Psychology is also deployed as Cooney points out before getting down to all the fine detail.
"We were shown a picture of Ulster playing Toulouse (in the 2015-16 season, Ulster defeated them in the back-to-back rounds and started with a 38-0 drubbing of the French club in Belfast) which Dan (McFarland) showed us," said Cooney.
"Ulster started with huge tempo for the first 15 to 20 minutes, and then there's a picture where all the Toulouse players are bent over, all tired, while the Ulster players are standing up strong."
The message hasn't been lost on the squad; begin as you mean to go on by coming out strong and staying strong and, then, the result will come.
It didn't, of course, in Paris back in October when Racing won 44-12 at their all-singing and all-dancing La Defense Arena, but this is the Kingspan Stadium where Ulster always reckon they have an edge.
But back to the technology and, as Cooney explains, it's all about being hugely detailed in preparation to play and absorbing everything that can be gathered up in the quest to win.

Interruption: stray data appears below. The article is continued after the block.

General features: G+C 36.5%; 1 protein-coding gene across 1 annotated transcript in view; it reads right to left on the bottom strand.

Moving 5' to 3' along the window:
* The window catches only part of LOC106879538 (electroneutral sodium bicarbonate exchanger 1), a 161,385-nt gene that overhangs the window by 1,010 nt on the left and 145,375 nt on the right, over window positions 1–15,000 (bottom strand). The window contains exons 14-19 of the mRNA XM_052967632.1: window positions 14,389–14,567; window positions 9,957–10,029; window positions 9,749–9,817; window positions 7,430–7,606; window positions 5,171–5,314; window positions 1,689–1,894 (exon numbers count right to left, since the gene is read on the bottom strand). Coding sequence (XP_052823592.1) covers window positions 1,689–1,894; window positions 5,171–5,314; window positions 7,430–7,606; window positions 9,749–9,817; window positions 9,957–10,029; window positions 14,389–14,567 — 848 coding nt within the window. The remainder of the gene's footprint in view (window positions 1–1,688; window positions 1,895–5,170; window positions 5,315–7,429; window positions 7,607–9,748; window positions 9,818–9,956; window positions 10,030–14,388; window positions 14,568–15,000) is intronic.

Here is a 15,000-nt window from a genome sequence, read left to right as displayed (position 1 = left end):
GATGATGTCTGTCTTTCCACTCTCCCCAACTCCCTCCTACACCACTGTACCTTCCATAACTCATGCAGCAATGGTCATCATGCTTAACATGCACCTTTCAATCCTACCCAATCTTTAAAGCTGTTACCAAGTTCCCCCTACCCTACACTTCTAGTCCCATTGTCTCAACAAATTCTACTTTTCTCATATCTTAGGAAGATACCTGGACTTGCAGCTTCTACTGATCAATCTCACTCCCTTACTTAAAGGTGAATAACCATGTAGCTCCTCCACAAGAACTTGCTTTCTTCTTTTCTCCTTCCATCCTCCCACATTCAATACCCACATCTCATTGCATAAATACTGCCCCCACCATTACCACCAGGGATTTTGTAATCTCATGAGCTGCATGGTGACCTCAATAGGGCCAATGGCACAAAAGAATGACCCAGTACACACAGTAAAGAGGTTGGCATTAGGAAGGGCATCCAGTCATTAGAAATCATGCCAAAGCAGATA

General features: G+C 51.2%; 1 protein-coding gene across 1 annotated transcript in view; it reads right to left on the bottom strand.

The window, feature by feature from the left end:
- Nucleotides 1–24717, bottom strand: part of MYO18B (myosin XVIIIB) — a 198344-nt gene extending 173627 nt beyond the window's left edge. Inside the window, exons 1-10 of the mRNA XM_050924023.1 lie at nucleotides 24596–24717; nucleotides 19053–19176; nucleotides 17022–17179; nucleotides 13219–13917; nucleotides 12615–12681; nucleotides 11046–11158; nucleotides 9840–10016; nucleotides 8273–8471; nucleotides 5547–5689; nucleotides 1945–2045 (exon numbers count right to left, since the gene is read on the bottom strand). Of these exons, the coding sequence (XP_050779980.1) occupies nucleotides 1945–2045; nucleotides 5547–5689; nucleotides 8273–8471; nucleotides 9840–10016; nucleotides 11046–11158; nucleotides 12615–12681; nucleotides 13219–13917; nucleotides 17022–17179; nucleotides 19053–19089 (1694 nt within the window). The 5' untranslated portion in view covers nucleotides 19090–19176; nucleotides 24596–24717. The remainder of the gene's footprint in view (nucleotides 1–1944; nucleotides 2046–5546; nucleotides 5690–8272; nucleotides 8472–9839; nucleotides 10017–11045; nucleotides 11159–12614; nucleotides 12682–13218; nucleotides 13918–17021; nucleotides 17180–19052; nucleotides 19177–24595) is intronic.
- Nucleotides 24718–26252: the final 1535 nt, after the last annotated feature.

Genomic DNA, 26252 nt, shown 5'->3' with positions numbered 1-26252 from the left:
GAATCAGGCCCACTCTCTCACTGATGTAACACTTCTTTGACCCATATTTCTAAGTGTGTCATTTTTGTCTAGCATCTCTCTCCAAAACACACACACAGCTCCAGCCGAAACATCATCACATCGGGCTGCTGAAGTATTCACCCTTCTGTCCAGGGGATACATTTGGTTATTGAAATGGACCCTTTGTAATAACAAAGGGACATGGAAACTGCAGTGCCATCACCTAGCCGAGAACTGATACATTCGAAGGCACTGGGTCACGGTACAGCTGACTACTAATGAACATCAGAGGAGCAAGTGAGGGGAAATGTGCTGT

"We've done our attention to detail and that's so important," said the Ulster scrum-half who returns for Saturday's crunch European tie after being rested for the less than memorable PRO14 trip to his home province of Leinster. "We kind of nearly know what step people have, left or right, or what side they kick off and stuff like that.
"We have all the snippets on the computer, so it is important (to know) that sometimes Finn Russell (Racing's out-half and Scotland international) might dummy late and stuff like that."